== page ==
Background Drug-resistant tuberculosis threatens efforts to control the disease.
This report describes the prevalence of resistance to four first-line drugs in 35 countries participating in the World Health Organization-lnternational Union against Tuberculosis and Lung Disease Global Project on Anti-Tuberculosis Drug Resistance Surveillance between 1994 and 1997.
Methods The data are from cross-sectional surveys and surveillance reports.
Participating countries followed guidelines to ensure the use of representative samples, accurate histories of treatment, standardized laboratory methods, and common definitions.
A network of reference laboratories provided quality assurance.
The median number of patients studied in each country or region was 555 (range, 59 to 14,344).
Results Among patients with no prior treatment, a median of 9.9 percent of Mycobacterium tuberculosis strains were resistant to at least one drug (range, 2 to 41 percent) ; resistance to isoniazid (7.3 percent) or streptomycin (6.5 percent) was more common than resistance to rifampin (1.8 percent) or ethambutol (1.0 percent).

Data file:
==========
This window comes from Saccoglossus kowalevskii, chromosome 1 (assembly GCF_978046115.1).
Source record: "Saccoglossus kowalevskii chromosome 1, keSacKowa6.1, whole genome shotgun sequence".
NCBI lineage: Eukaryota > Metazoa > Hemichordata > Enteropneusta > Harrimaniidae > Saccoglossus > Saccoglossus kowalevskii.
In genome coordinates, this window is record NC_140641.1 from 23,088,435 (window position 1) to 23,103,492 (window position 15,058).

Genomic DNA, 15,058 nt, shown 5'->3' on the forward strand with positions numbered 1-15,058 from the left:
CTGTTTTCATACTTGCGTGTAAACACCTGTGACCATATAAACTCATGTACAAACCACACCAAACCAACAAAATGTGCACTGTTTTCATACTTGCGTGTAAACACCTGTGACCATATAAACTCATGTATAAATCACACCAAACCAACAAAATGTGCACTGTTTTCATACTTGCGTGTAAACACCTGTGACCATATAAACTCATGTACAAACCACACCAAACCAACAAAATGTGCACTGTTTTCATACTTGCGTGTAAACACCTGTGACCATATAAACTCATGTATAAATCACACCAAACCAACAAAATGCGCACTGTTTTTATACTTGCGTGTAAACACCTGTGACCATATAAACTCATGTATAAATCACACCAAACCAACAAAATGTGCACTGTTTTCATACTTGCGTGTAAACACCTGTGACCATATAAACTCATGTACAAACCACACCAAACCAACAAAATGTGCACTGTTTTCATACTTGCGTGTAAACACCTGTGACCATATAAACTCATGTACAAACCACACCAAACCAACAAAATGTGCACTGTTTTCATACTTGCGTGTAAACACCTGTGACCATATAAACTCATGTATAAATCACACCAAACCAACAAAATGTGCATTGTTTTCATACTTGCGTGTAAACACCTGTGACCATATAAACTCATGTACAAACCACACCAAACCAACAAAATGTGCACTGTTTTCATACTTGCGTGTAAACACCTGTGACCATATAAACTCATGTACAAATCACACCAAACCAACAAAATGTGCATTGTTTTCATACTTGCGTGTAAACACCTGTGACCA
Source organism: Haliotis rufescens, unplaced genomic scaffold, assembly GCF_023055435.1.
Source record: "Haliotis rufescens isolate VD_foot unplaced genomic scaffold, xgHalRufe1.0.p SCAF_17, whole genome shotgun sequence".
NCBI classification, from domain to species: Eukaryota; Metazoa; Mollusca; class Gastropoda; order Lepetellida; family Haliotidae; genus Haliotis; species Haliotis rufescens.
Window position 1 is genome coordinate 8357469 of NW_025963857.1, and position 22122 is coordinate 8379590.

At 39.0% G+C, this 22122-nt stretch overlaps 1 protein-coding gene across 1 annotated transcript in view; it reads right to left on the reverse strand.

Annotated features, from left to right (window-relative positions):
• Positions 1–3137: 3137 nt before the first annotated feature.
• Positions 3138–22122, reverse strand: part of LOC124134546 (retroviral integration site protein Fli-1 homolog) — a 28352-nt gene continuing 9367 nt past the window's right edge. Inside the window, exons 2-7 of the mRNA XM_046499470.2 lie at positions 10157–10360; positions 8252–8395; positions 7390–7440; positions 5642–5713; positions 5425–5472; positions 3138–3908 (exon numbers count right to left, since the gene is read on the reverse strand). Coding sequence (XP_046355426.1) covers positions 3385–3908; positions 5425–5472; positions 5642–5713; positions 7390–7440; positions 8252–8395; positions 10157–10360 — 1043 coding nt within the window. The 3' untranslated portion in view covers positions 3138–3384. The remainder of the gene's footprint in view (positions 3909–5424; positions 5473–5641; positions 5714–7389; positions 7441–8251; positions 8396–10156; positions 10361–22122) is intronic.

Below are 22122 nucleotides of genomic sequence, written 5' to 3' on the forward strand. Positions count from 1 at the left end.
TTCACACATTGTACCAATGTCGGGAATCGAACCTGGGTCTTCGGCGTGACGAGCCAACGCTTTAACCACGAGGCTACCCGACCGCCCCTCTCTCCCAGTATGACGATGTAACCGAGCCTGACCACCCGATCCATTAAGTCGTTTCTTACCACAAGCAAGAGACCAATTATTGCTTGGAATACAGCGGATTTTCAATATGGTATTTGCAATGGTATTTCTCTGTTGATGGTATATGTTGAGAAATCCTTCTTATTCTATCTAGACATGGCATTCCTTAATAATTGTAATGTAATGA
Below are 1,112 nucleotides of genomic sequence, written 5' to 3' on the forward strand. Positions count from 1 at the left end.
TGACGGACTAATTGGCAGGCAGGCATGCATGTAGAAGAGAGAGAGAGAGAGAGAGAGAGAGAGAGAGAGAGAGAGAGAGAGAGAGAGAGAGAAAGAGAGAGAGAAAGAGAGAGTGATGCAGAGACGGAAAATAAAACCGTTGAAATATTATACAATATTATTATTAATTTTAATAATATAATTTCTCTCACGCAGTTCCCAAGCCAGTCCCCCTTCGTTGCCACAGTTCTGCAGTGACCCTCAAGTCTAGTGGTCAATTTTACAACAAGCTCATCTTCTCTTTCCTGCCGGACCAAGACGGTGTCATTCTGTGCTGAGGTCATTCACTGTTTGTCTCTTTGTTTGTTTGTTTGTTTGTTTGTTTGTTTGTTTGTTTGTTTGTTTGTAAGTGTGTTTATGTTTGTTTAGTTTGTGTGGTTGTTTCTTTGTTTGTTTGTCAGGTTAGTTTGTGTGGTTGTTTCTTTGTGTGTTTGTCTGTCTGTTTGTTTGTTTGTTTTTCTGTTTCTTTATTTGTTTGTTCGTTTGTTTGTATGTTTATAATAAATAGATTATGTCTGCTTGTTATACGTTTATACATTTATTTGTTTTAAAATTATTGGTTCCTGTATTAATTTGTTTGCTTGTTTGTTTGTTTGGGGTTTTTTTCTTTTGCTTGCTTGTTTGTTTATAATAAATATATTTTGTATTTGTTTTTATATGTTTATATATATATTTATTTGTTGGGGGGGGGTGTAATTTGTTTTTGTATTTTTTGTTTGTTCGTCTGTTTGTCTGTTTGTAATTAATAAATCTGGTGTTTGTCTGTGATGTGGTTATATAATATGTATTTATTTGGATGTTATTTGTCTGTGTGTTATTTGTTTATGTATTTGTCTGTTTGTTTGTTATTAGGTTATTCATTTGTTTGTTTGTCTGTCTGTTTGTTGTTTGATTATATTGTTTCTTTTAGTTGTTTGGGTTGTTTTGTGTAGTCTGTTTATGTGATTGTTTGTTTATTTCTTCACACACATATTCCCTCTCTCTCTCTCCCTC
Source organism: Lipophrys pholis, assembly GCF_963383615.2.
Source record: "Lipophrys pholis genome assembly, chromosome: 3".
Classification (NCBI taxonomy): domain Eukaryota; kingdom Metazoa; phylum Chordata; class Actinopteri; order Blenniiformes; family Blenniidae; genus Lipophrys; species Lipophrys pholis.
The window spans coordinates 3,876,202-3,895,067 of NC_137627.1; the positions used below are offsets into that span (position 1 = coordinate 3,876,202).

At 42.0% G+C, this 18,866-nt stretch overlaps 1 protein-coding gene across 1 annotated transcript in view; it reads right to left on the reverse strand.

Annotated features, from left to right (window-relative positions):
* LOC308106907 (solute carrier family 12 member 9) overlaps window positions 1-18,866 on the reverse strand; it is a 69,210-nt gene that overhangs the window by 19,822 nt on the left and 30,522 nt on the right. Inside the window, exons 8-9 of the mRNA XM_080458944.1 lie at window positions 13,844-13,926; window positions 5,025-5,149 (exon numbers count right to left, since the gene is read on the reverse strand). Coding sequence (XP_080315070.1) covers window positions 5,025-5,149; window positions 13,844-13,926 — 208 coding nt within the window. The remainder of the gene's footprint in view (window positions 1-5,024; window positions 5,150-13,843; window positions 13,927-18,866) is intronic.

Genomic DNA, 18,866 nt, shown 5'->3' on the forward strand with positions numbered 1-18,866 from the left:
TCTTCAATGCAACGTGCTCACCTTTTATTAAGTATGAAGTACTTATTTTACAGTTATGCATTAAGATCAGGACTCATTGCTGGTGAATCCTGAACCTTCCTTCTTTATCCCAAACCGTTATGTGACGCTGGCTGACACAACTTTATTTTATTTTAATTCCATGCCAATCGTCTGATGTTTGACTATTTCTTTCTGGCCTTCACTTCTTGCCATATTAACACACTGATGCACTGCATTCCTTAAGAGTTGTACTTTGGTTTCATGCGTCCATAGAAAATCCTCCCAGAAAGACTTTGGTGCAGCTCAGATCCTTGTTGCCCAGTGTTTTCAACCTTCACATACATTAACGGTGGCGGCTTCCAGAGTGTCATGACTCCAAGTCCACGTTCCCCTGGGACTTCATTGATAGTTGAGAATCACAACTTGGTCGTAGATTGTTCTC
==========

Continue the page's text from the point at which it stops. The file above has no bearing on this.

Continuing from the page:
The prevalence of primary multidrug resistance was 1.4 percent (range, 0 to 14.4 percent).
Among patients with histories of treatment for one month or less, the prevalence of resistance to any of the four drugs was 36.0 percent (range, 5.3 to 100 percent), and the prevalence of multidrug resistance was 13 percent (range, 0 to 54 percent).
The overall prevalences were 12. (...)
Mots-clés Pascal : Antituberculeux, Résistance traitement, Enquête utilité publique, Etude transversale, Guide pratique, OMS, Prévalence, Homme, Mycobactériose, Bactériose, Infection, Chimiothérapie
Mots-clés Pascal anglais : Antituberculous agent, Negative therapeutic reaction, Inquiry for public prosals, Cross sectional study, Handbook, WHO, Prevalence, Human, Mycobacterial infection, Bacteriosis, Infection, Chemotherapy
Notice produite par :
Inist-CNRS - Institut de l'Information Scientifique et Technique
Cote : 98-0311775
Code Inist : 002B02S07. Création : 27/11/1998.